The federal government has announced $ 10 million in financial assistance to help temporary visa holders trying to escape domestic and domestic violence.
Domestic violence service We have long sought more resources to support temporary migrants Those who are particularly vulnerable to abuse because they do not have access to government welfare payments.
Many temporary visa holders are also at risk of being expelled from Australia without social isolation, limited English skills, and sponsorship, increasing barriers to leaving the abusive situation.
“Whatever the status of a woman’s visa, she wants to have access to help and support as needed to protect herself from violence and abuse,” Women’s Safety Minister Ann Ruston said in a statement Thursday. It was.
“Women and children living in Australia on temporary visas may face certain challenges in reporting and accessing domestic and domestic violence support services.”
Most of the money goes to the 12-month Red Cross Pilot Program, which offers up to $ 3,000 to temporary visa holders fleeing violence to cover accommodation, food and medical care. In some cases, it is also used for referrals and short-term casework support.
The program will start in April and will support more than 1,200 women in the first year.
In addition to providing direct support to women, Senator Ruston also used the pilot program as a basis for evidence to shape future programs for women with temporary visas experiencing violence. Said.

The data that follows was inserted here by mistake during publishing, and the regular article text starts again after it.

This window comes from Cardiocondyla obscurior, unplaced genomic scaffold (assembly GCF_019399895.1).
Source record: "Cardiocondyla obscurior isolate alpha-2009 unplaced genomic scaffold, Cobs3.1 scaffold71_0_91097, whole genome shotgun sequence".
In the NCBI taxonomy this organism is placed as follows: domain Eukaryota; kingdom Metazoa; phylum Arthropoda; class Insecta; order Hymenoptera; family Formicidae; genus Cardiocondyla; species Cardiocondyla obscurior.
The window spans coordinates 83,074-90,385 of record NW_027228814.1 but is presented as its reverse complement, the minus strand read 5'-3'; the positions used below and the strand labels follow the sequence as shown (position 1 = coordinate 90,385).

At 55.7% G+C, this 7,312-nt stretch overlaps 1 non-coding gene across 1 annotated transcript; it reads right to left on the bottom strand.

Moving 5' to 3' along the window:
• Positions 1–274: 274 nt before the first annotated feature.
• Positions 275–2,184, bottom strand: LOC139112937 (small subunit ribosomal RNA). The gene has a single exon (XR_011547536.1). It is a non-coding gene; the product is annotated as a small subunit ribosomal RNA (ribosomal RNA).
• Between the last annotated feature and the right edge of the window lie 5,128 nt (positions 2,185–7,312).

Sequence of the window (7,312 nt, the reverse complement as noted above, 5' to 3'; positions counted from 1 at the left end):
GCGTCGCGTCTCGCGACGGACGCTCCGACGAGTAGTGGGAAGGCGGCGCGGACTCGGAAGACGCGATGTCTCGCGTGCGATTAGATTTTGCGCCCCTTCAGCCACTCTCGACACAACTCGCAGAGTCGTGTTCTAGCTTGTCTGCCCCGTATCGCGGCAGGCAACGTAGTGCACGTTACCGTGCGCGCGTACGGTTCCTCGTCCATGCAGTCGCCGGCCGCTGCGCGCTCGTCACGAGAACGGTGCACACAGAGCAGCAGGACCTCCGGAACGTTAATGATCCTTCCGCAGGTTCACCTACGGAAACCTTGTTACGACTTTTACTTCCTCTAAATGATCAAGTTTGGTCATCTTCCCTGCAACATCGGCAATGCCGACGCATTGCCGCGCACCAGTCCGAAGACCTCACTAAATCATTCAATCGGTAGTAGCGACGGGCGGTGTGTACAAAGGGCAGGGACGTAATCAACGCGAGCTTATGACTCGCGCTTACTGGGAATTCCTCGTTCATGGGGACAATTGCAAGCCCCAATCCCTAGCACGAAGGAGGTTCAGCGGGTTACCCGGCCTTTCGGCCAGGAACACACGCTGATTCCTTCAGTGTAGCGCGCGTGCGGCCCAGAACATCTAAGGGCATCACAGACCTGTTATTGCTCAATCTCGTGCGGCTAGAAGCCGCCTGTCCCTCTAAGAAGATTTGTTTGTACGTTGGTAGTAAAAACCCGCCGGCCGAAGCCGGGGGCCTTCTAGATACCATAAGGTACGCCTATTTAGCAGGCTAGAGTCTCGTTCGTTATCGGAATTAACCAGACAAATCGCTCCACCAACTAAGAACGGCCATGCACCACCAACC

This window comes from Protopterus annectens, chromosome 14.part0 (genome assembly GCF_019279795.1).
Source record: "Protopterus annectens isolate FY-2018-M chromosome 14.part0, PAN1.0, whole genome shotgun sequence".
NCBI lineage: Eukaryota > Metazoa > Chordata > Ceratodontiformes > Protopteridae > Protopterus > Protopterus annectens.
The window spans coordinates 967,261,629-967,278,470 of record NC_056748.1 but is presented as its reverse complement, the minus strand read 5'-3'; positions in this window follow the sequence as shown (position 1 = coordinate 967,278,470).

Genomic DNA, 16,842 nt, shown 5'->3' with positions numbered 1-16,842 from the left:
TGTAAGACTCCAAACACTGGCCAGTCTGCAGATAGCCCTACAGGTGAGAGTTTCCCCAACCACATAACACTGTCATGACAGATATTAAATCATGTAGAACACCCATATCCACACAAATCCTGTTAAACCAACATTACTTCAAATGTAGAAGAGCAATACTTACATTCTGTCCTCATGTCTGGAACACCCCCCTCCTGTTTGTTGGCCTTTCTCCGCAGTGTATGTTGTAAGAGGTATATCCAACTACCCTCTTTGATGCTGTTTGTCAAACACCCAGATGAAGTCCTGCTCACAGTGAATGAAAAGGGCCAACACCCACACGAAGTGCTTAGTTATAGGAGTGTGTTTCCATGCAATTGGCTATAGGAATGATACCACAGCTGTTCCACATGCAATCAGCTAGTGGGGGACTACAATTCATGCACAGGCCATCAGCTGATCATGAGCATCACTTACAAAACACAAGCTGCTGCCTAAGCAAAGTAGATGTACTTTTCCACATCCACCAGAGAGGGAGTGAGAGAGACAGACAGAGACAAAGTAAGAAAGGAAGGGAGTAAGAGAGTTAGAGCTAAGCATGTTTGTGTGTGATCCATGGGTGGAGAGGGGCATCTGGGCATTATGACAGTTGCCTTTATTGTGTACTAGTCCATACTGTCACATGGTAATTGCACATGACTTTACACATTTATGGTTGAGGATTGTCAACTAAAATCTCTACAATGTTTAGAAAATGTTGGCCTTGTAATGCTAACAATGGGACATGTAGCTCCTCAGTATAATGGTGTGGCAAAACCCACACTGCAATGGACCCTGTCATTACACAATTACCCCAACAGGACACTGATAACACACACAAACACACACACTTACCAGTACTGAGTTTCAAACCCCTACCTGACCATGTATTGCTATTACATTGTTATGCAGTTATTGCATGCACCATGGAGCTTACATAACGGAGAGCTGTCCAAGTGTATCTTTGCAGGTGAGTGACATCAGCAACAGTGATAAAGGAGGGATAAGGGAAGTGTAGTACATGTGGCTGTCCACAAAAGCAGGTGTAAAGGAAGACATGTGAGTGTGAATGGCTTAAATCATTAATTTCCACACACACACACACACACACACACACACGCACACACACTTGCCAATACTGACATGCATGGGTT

The remaining $ 3.5 million in new funding will be sent to nine communities and women’s law centers to help women access migration and legal advice.
“People with temporary visas face greater barriers to seeking help to escape violence,” said Vicky Mau, head of the Australian Red Cross’s Immigration Assistance Program. I know and welcome this Australian Government investment. “
“We look forward to working with family and domestic violence departments to design and implement programs. We want to have access to help and support when needed, regardless of visa status. thinking about.”
A Last year’s report from Monash University Three-quarters of temporary migrants seeking domestic violence and support for domestic violence during the first blockade of Victoria said they were afraid of their lives, and many said they were perpetrating It was discovered that a person reportedly threatened with deportation.
In addition, many people lost their jobs due to the pandemic, limiting access to financial support.
The announcement was made as follows Fifteen professional women’s violence services from across the country wrote to the government on Wednesday It demanded an urgent $ 150 million additional funding to allow service providers to keep up with the increased demand brought about by the pandemic.
Last year, the federal government provided $ 150 million to states and territories to support domestic violence service providers.